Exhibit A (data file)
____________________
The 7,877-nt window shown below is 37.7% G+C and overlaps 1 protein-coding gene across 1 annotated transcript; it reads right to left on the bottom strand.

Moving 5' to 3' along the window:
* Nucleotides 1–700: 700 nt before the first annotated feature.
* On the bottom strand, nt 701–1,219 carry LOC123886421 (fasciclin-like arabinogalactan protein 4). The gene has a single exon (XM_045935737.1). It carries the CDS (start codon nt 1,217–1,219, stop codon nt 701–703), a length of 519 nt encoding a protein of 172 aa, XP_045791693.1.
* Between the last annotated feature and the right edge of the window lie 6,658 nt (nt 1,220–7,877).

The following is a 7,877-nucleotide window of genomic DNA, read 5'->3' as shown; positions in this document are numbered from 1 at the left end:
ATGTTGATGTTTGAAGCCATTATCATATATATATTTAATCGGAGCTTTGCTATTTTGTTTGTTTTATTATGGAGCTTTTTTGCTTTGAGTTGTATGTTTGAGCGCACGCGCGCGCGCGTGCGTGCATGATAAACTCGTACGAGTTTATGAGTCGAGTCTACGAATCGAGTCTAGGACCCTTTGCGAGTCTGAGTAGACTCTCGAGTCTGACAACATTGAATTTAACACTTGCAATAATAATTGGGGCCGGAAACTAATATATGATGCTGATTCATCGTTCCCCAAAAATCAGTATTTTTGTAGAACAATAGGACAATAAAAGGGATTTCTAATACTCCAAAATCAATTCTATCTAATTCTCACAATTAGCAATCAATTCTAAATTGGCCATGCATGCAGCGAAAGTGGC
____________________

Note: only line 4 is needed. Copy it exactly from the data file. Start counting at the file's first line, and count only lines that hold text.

* On the bottom strand, nt 701–1,219 carry LOC123886421 (fasciclin-like arabinogalactan protein 4). The gene has a single exon (XM_045935737.1). It carries the CDS (start codon nt 1,217–1,219, stop codon nt 701–703), a length of 519 nt encoding a protein of 172 aa, XP_045791693.1.